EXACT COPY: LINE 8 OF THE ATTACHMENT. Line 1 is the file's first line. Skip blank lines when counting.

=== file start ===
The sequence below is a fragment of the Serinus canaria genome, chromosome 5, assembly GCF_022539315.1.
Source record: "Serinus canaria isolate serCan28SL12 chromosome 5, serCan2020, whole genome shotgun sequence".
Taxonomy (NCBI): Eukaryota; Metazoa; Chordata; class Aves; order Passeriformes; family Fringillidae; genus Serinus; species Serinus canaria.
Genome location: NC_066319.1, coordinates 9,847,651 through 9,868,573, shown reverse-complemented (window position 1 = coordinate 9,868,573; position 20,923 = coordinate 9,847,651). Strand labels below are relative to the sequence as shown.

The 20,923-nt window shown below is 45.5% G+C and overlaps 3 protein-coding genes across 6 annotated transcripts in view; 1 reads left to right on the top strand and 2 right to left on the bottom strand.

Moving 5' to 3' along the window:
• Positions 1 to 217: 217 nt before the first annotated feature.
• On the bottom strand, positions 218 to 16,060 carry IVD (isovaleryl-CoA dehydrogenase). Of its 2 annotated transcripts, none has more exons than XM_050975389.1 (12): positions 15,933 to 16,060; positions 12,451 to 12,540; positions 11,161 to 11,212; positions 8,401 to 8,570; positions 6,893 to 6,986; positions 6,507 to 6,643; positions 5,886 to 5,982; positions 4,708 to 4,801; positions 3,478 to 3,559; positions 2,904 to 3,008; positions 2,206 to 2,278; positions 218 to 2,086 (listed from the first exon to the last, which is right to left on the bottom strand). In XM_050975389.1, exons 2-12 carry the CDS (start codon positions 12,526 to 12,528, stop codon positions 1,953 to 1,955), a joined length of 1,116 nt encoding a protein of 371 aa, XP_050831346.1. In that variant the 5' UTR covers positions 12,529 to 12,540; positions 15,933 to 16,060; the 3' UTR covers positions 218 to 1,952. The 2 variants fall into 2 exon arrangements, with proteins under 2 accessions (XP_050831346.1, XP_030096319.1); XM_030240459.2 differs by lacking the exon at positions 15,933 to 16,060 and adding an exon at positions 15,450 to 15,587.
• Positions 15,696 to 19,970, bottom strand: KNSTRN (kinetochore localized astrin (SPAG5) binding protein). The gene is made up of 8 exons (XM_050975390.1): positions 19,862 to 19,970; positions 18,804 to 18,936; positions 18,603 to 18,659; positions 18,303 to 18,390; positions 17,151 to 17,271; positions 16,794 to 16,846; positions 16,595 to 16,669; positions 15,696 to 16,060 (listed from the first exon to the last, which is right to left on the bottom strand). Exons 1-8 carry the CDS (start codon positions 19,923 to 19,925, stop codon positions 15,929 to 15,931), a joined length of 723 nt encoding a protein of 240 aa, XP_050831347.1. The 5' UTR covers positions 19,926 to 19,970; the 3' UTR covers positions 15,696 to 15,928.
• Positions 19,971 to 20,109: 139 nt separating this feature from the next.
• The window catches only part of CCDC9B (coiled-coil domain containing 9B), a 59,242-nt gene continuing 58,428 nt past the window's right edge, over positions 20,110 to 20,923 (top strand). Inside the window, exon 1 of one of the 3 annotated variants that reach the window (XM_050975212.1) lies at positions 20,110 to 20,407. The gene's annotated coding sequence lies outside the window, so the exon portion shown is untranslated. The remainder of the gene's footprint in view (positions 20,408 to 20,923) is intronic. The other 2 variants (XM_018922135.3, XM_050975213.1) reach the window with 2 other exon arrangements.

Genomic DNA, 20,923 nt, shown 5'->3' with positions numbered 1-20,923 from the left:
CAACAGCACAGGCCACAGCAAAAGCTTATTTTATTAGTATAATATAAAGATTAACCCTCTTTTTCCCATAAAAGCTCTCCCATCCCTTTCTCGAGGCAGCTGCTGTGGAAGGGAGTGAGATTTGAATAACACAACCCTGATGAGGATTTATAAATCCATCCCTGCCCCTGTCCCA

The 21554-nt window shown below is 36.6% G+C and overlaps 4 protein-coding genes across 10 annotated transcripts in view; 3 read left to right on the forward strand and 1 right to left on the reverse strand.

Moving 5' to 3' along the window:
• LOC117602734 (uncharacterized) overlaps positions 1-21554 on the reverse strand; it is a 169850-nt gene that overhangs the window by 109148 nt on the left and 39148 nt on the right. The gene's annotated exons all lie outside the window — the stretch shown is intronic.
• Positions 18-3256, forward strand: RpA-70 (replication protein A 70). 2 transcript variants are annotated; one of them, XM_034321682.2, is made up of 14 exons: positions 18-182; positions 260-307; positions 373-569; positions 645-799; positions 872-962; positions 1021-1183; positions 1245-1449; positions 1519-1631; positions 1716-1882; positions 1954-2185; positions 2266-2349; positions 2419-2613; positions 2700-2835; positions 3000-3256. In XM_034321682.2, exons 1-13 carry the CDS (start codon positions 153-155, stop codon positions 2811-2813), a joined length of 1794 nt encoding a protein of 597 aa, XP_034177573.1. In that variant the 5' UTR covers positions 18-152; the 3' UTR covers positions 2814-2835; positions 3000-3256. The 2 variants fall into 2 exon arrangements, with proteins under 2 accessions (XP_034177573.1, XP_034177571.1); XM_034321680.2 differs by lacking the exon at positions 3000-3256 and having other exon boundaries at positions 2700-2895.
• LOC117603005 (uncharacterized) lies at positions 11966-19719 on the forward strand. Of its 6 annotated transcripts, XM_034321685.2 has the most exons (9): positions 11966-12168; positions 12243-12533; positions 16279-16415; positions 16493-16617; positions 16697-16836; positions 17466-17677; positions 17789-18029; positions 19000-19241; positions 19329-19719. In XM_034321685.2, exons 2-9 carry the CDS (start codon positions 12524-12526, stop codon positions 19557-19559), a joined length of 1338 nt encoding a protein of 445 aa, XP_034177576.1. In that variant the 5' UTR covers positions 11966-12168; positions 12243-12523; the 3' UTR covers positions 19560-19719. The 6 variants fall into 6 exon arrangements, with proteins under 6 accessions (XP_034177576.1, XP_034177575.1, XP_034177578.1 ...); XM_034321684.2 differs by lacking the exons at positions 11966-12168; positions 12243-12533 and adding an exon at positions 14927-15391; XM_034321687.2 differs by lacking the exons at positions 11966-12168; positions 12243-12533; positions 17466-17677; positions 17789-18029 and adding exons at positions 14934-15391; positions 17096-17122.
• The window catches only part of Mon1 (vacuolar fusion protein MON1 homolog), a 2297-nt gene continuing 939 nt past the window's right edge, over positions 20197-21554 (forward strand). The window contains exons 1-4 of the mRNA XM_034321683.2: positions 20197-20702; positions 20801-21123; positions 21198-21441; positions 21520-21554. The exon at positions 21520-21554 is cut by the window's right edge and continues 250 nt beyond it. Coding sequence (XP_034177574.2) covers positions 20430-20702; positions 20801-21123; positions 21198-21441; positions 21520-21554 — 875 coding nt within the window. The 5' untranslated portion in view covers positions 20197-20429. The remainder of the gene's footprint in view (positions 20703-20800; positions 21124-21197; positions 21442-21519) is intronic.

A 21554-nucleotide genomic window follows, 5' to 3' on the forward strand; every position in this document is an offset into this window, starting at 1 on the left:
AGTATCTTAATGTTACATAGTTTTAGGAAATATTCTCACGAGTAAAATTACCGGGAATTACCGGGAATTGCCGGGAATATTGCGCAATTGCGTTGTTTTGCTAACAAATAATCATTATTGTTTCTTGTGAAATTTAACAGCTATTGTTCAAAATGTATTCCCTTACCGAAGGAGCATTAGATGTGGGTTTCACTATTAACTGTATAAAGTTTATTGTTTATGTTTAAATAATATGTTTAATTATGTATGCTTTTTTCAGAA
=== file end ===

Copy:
• On the bottom strand, positions 218 to 16,060 carry IVD (isovaleryl-CoA dehydrogenase). Of its 2 annotated transcripts, none has more exons than XM_050975389.1 (12): positions 15,933 to 16,060; positions 12,451 to 12,540; positions 11,161 to 11,212; positions 8,401 to 8,570; positions 6,893 to 6,986; positions 6,507 to 6,643; positions 5,886 to 5,982; positions 4,708 to 4,801; positions 3,478 to 3,559; positions 2,904 to 3,008; positions 2,206 to 2,278; positions 218 to 2,086 (listed from the first exon to the last, which is right to left on the bottom strand). In XM_050975389.1, exons 2-12 carry the CDS (start codon positions 12,526 to 12,528, stop codon positions 1,953 to 1,955), a joined length of 1,116 nt encoding a protein of 371 aa, XP_050831346.1. In that variant the 5' UTR covers positions 12,529 to 12,540; positions 15,933 to 16,060; the 3' UTR covers positions 218 to 1,952. The 2 variants fall into 2 exon arrangements, with proteins under 2 accessions (XP_050831346.1, XP_030096319.1); XM_030240459.2 differs by lacking the exon at positions 15,933 to 16,060 and adding an exon at positions 15,450 to 15,587.